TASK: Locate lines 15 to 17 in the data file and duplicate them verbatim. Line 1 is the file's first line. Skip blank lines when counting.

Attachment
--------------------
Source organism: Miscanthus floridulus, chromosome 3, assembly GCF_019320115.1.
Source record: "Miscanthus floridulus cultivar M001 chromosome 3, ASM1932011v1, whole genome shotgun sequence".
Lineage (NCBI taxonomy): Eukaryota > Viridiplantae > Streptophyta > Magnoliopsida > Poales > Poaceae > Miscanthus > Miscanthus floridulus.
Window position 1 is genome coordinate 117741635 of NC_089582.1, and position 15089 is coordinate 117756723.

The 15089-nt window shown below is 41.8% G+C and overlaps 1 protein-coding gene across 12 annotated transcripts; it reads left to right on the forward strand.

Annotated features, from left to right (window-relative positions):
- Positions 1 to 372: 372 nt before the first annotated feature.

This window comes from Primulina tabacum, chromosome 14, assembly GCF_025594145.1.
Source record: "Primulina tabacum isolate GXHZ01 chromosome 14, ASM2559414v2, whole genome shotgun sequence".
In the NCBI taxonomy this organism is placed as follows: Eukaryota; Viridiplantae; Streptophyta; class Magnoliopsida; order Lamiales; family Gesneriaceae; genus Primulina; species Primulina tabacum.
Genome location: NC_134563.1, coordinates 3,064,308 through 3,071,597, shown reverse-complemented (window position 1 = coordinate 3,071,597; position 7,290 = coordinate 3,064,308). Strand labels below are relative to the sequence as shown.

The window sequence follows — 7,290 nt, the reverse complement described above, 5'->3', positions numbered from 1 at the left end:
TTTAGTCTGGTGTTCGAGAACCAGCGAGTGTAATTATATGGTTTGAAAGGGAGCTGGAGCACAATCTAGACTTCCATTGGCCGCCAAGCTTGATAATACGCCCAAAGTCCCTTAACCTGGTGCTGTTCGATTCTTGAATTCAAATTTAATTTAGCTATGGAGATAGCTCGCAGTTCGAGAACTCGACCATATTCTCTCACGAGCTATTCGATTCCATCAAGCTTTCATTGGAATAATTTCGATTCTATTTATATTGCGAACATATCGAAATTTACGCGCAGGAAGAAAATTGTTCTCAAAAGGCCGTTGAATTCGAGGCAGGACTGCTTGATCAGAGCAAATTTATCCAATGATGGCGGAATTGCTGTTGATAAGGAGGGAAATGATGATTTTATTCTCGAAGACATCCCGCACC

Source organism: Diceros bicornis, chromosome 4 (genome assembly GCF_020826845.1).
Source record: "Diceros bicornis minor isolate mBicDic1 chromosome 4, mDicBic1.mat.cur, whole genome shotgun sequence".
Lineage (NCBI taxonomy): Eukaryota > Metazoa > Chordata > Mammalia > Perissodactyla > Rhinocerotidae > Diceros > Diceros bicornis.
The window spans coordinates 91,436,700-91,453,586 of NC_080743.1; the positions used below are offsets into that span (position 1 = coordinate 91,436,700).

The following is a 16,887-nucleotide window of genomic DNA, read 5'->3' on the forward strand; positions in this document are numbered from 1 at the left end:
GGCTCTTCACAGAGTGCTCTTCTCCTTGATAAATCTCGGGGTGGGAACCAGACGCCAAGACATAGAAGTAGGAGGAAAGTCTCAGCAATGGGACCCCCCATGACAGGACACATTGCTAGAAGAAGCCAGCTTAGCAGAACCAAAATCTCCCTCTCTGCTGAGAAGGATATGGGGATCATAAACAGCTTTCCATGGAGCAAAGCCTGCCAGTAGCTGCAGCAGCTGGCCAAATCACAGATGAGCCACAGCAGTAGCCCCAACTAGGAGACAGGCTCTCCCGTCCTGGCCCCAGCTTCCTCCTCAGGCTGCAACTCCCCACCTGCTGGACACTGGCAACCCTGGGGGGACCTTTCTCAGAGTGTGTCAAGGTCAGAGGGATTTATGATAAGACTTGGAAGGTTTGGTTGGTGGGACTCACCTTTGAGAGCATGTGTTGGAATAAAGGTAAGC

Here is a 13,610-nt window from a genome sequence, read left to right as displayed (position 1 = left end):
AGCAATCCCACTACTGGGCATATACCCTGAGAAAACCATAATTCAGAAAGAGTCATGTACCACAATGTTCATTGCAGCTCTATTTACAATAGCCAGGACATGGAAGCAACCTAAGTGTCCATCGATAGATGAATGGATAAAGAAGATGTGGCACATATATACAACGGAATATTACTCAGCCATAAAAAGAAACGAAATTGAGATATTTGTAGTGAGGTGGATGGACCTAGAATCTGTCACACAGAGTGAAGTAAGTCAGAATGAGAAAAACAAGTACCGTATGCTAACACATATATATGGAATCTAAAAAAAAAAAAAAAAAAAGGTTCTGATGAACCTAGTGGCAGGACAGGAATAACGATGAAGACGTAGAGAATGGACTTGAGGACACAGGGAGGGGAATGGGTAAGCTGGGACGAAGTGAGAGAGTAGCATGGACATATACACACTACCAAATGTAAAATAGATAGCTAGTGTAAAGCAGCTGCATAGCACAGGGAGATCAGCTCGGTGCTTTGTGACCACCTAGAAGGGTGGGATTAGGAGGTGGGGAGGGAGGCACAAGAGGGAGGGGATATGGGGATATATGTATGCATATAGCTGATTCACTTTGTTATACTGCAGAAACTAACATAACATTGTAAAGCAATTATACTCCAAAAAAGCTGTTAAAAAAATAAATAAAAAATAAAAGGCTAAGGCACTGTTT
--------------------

Source record: "Diceros bicornis minor isolate mBicDic1 chromosome 4, mDicBic1.mat.cur, whole genome shotgun sequence".
Lineage (NCBI taxonomy): Eukaryota > Metazoa > Chordata > Mammalia > Perissodactyla > Rhinocerotidae > Diceros > Diceros bicornis.
The window spans coordinates 91,436,700-91,453,586 of NC_080743.1; the positions used below are offsets into that span (position 1 = coordinate 91,436,700).